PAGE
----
The only way I felt I could honor both the Lord and those in authority came by writing a letter and asking for forgiveness. I never heard back from the individual, nor did I expect to or need to. But I needed to do my part. I needed to reach out.

But it was tough.

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10 Accountability Questions to Grow Your Christian Life

In the workplace, in our churches, and in the government, we expect accountability. And yet in our personal lives, accountability often strikes us as a negative thing.

10 Accountability Questions to Grow Your Christian Life

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That’s natural, I guess. Even in the Christian life, we expect others to do what’s right, but we often give ourselves a hall pass because our motives are good. Yet in holding this double standard, we can miss a huge benefit of growing in the Christian life.

In a previous post, I shared 3 benefits to having an accountability group. Committing to a group who will ask accountability questions really is nothing more than asking others to encourage you in the essential areas where you want to succeed in the Christian life. More than anything, accountability questions help you to be who you really want to be.

Here are the 10 accountability questions my group asks each week as well as a link for you to download the list.

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3 Benefits to Having an Accountability Group

For the past 10 years, I have met weekly with 8 other Christian men in our neighborhood for Bible Study, prayer, and accountability.

3 Benefits to Participating in an Accountability Group

(Photo: My group)

I recently commented on Michael Hyatt’s blog about the accountability questions our groups asks each week, and he encouraged me to blog about it. Honestly, I had never thought about that, but it makes total sense.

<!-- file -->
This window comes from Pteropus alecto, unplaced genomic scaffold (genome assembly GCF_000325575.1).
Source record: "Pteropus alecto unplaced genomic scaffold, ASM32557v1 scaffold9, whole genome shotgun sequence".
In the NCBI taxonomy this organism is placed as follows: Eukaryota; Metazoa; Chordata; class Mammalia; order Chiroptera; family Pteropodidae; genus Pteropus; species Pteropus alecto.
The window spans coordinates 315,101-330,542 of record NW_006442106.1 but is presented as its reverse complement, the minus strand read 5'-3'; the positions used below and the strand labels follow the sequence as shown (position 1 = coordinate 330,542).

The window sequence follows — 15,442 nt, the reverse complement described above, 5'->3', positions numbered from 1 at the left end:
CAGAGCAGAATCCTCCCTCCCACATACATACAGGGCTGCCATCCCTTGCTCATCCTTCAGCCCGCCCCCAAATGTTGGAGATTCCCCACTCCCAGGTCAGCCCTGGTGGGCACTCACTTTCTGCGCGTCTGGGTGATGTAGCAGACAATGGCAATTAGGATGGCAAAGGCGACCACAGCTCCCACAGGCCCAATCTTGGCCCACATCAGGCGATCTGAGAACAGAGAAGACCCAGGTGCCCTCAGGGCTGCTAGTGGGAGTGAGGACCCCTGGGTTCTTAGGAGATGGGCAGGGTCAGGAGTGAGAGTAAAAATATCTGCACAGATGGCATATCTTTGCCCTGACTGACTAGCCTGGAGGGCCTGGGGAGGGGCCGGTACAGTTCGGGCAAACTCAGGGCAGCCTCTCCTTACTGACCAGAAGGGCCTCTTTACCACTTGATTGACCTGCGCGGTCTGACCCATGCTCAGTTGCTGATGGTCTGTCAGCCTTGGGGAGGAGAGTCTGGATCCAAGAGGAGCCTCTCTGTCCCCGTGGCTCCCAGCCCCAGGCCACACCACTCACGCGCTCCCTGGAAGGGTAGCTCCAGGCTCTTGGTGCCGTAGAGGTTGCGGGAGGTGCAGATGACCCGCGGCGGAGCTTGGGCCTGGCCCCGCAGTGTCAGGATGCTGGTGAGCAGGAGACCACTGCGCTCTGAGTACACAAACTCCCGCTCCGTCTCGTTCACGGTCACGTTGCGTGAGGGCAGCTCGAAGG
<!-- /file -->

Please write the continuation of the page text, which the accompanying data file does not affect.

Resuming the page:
Too often, accountability takes on a negative slant as we picture ourselves surrounded by pointing fingers and a spotlight of condemnation.

Nothing could be further from the truth.

I want to share with you 3 benefits to having an accountability group that can help you in our Christian life.

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What to Do When Feeling Depressed (and What Not to Do)

It started when we were kids. We still deal with it in today. We fail to receive love, and we drag bruised emotions behind us for years, still aching for affirmation.

Before we know it, our attitude becomes: “Who will make me feel good today?” Oh, we won’t say that, but we seek it. The result? We get to feeling depressed.

What to Do When Feeling Depressed

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It’s not only relationships that challenge our joy. I remember reading about a woman who suffered from a disease of chronic fatigue. She decided to perform on herself the ancient procedure of trepanning—the cutting away a section of the scalp and drilling into the skull. After the operation she made a statement.

I was prone to occasional bouts of depression and felt something radical needed to be done.

When you’re feeling depressed—for whatever reason—and you need to do something, here’s what you can do.

And what you should never do.

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The City of David’s Strength and King David’s Weakness

In King David’s day, the city of Jerusalem stood as a renovation and expansion of Jebus, a site the Hebrews never occupied in the territory of Benjamin.

The City of David’s Strength and King David’s Weakness

(Photo: The City of David at right, opposite the modern village of Silwan. Courtesy of the Pictorial Library of Bible Lands)

Those who come to Jerusalem today for the first time are often surprised to learn that the original Jerusalem, “The City of David,” sat on a mere ten acres just south of the Temple Mount. Hardly impressive, it looks like some third-world neighborhood.

Steep slopes surround the City of David and gave it in a strategic advantage during any military threat. So much so, the inhabitants of Jebus felt confident “David cannot enter here” (2 Samuel 5:6). But he did, and David made the site his new capital.

The steep slopes became King David’s military strength.

But the slopes also played into his moral weakness. Here’s how.